Fracking Cracks the Public Consciousness in 2011
Hydraulic fracturing has been growing in popularity as a means of extracting natural gas for several years. It was in 2011 that media and public attention began to focus on its possibilities and risks, bringing with it controversy and increasing concern.
Fracking: With the Gas, a Flow of Litigation
The rapid growth of gas extraction by hydraulic fracturing has drawn increasing allegations of property damage and health risks. In many cases, these allegations are being followed by a wave of lawsuits.
Gas Glut Remains, Prices Keep Falling
Surging supply and plummeting prices during 2011 have worked a sea change in America’s energy policies and use of natural gas. How long can it go on?
Shale Gas Is Not a Fracking Mess
Gas extraction by hydraulic fracturing is not new, but the controversy over it is. While the process carries some notable risks, the potential and promise of fracking argue in favor of responsible development and regulation, not an outright ban.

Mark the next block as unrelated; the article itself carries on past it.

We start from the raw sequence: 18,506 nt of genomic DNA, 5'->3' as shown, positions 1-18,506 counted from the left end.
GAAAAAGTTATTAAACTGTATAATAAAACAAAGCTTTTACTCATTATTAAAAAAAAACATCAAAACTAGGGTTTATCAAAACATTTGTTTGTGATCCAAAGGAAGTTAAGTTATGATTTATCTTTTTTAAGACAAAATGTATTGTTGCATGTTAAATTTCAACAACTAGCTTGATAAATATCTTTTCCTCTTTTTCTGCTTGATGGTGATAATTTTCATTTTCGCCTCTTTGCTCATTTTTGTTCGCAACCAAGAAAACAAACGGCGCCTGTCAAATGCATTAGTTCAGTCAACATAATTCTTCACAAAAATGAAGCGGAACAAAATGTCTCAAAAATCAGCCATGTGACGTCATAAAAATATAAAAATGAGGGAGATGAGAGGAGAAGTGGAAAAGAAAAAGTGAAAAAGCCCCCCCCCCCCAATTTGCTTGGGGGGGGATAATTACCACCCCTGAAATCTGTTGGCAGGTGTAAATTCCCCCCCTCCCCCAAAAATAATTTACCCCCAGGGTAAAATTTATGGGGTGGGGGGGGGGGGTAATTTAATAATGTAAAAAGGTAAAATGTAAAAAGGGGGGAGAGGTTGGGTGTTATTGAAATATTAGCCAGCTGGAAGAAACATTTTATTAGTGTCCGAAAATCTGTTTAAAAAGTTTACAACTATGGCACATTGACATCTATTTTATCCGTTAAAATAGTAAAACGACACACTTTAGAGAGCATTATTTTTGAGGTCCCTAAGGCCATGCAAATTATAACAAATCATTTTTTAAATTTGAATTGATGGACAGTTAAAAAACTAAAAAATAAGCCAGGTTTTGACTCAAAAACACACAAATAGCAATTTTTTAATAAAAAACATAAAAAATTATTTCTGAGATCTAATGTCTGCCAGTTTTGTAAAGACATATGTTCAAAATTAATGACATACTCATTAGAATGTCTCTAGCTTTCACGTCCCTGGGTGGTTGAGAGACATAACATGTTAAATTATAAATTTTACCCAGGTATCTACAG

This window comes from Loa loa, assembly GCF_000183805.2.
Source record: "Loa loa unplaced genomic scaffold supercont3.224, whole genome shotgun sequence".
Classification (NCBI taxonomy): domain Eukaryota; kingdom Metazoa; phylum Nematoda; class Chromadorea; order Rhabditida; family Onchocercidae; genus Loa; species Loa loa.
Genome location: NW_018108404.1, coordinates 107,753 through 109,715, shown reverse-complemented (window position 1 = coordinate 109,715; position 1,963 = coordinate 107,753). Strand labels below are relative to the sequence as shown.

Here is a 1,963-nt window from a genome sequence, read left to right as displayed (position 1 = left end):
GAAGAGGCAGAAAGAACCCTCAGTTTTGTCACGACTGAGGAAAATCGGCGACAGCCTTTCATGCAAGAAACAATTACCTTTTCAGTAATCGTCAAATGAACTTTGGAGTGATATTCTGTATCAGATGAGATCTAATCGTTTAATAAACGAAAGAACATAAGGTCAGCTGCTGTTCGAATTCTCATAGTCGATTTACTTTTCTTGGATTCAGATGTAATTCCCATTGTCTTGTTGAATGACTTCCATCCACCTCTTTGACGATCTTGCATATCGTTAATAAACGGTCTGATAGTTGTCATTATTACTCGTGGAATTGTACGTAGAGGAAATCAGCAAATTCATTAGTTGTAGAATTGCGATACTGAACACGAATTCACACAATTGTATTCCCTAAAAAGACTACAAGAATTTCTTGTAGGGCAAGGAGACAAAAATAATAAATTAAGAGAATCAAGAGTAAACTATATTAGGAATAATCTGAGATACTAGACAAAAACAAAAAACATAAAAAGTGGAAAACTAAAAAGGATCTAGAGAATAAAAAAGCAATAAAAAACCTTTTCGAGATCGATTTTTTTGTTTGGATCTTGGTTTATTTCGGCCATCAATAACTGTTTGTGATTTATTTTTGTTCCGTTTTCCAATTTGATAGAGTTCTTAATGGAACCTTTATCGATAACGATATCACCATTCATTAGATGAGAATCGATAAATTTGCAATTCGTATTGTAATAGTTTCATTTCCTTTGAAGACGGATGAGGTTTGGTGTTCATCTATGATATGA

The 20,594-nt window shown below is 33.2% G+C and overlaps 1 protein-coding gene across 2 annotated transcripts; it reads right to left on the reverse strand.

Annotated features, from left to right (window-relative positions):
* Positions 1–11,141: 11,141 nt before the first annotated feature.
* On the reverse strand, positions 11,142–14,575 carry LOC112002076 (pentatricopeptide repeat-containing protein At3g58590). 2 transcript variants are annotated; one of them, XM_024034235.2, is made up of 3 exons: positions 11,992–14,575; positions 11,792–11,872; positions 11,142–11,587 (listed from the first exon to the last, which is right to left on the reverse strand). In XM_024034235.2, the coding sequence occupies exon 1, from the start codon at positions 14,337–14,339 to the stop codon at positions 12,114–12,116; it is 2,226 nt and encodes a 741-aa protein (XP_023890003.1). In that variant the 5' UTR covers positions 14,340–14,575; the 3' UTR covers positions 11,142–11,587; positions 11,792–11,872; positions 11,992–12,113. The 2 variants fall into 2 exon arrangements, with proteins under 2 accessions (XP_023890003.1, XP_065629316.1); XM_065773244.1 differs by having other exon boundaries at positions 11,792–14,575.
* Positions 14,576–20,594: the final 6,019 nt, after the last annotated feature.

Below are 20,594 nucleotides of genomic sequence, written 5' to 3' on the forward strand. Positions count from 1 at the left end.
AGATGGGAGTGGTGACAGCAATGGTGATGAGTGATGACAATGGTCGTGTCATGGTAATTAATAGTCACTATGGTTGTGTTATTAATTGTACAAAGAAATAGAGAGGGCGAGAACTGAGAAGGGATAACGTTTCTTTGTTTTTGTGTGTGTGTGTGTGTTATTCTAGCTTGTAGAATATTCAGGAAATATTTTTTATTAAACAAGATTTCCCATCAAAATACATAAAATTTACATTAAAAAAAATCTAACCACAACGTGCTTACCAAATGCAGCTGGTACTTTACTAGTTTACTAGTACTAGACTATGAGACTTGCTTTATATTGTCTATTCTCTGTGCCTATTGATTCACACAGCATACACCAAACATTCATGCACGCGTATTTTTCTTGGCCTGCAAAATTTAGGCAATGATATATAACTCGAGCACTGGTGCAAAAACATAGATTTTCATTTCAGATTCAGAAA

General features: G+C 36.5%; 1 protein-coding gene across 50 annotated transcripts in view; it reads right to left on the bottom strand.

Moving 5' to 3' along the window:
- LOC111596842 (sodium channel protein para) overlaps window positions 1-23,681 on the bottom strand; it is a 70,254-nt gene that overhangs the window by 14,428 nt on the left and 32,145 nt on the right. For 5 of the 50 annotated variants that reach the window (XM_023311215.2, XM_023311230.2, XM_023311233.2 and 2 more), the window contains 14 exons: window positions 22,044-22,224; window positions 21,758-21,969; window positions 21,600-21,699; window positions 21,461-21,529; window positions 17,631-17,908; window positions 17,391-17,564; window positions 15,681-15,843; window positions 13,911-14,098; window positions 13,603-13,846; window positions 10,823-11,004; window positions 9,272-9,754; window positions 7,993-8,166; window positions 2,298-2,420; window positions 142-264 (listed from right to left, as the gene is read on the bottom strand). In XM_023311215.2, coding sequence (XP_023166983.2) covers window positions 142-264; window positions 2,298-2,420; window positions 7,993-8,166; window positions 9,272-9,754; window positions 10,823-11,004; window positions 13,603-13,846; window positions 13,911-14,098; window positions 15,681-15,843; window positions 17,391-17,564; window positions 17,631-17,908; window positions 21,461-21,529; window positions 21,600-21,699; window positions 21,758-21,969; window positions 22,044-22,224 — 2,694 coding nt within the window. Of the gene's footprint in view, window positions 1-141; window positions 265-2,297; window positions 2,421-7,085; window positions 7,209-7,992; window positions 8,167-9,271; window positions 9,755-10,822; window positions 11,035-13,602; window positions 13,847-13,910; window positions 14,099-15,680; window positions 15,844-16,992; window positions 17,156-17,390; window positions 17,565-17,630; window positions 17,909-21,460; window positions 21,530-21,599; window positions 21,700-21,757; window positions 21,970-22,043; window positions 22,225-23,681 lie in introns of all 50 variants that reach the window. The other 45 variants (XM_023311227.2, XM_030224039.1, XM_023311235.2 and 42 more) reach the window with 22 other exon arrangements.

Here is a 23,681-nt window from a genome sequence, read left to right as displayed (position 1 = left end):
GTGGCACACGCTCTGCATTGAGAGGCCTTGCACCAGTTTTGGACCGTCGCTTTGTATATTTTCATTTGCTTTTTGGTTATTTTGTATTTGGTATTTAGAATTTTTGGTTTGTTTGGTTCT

The End of the Line for Pipe Cleaning with Natural Gas?
Piping at gas-fired plants has long been cleaned using compressed natural gas because of its easy availability. The big problem? It’s also explosive. The fatal 2010 blast at the Kleen Energy plant in Connecticut began a shift toward safer alternatives such as nitrogen and compressed air that is gathering increasing momentum.
Turbine Suppliers Pursue a Different Niche: Steel Mills
Steel mills have long recaptured flue gas from the blast furnace to generate local power and steam. But advances in gas turbine technology have taken what was a low-tech means of increasing plant efficiency and given mill owners ways to increase profits through selling electricity and greatly reducing emissions through more efficient combustion.
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